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« Luck and Economics | Main | Elsewhere »

October 01, 2003

Reversed-Out

Friedrich --

Forgive another Andy Rooney moment on the part of your blogging partner.

I love the way that computers have made it easy to combine visuals with text, don't you? This is how books (and other publications) started out and were probably always meant to be -- nonlinear, and as visual as they were "written." Many people don't realize that the nothing-but-text, read-it-straight-through book that's still seen by many overly-serious people as the only kind of "real book" was a bizarre and anomalous publishing development; it was (in large part) a historical accident attributable to the difficulties of getting industrial-era publishing technology to manage images and text well.

So it's lovely seeing books, magazines and websites making extensive and resourceful use of the visual side of things. When I visit a museum and look at old scrolls or early Bibles or Korans, I'm often struck by how much they resemble contempo publications -- they're "looking" as well as "reading" experiences.

Still, the Quark-and-Photoshop revolution has delivered some -- OK, many --evils to us too. Foremost among them, as far as Iím concerned, is the vogue for whatís known as "reversed-out" type -- white (or light) type set over black (or dark) backgrounds. Have you noticed how common reversed-out text is these days? It's everywhere. Type on top of dark photos, type on top of color blocks and swirls.

The eyes boggle -- which can be exciting and/or cool. What's not cool, IMHO, is when the eye-boggle goes on too long. Who can read extended passages of reversed-out text? Iím good for a couple of sentences of it myself; then my eyes and concentration give out. (I feel sorry for writers whose stories have been set in reversed-out text. Hard to imagine anyone reading all the way through their hard work.) It ain't easy to pull the written meaning out from a display that's so intensely visual. In fact, back in the classic era, it used to be one of those do-or-die typographical/layout rules: never use reversed-out type for more than a paragraph. Hey, designers: what do you say we revive that rule? And then enforce it, too.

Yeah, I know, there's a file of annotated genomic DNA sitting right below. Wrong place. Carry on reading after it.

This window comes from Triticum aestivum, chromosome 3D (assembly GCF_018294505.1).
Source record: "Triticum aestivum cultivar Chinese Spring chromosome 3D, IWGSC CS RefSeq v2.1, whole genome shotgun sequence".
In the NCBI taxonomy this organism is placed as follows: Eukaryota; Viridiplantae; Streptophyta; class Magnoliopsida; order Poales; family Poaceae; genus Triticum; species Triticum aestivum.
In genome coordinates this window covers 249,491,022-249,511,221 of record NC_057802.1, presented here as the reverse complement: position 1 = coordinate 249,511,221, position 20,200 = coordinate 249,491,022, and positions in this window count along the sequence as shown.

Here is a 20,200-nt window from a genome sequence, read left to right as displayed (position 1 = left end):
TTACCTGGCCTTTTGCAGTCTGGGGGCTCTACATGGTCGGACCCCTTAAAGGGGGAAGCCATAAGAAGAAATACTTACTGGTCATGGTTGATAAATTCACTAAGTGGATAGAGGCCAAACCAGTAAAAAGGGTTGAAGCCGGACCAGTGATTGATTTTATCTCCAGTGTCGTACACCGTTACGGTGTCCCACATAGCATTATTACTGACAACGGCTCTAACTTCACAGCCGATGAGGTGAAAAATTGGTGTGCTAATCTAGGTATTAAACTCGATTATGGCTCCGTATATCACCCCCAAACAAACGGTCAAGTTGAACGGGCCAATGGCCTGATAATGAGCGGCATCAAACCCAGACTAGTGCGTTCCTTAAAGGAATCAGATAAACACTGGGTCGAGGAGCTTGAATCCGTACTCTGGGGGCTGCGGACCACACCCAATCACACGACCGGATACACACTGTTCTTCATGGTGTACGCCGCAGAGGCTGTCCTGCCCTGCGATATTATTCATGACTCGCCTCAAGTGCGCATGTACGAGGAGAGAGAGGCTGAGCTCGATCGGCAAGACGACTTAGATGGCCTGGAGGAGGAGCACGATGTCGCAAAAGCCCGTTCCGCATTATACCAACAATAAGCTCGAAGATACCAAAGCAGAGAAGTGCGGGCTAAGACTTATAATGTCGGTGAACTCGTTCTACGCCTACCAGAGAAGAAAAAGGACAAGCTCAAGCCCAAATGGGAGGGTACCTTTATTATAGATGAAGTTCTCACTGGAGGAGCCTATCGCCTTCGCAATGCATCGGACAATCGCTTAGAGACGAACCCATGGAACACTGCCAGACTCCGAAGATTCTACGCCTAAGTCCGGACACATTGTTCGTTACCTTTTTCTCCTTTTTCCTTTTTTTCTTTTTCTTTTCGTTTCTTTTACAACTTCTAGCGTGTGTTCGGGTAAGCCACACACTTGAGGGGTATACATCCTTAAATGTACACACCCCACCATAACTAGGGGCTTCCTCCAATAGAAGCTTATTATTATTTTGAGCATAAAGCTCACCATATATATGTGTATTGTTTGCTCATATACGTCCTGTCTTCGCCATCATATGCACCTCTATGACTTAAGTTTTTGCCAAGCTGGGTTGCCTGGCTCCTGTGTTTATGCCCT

What are the Quark-and-Photoshop-era tropes and cliches that irk you the most?

Best, if often somewhat cross-eyed these graphics-happy days,

Michael

posted by Michael at October 1, 2003




Comments

In the magazine business, editors who actually care for readers refer to these quarks as PIX AND FONT pages. The art director is usually gunning for an award. Either that or he is too lazy or utterly incapable of reading and so doesn't mind passing that state along to the hapless purchasers of the magazine.

Posted by: Van der Leun on October 1, 2003 12:58 PM



Art directors seem to be going through a real swollen-head period, don't you find? And you have to wonder sometimes whether they know how to read. I ran into one at a party a while back who told me that he did his work under the assumption that no one was going to spend more than a total of 30 minutes with his magazine. I guess the presumption is that magazines are for flipping through.

Posted by: Michael Blowhard on October 1, 2003 1:19 PM



Interestingly, white type on a dark background sometimes is helpful for kids with difficulty reading lines of text. I was thrilled when they started making spiral notebooks with black paper.

Posted by: Deb on October 1, 2003 1:33 PM



That's fascinating -- I had no idea that some minds/eyes are happier with white on black. I wonder why. Has anyone attempted an explanation? Is it a matter of basic wiring?

Posted by: Michael Blowhard on October 1, 2003 4:19 PM



Michael--I loaned out the book I read it in so I cant give exact details. My understanding is that with some, not all, reading difficulties reversing the light/dark makes it easier for the visual part of the brain to send information to the part that processes the images into concepts.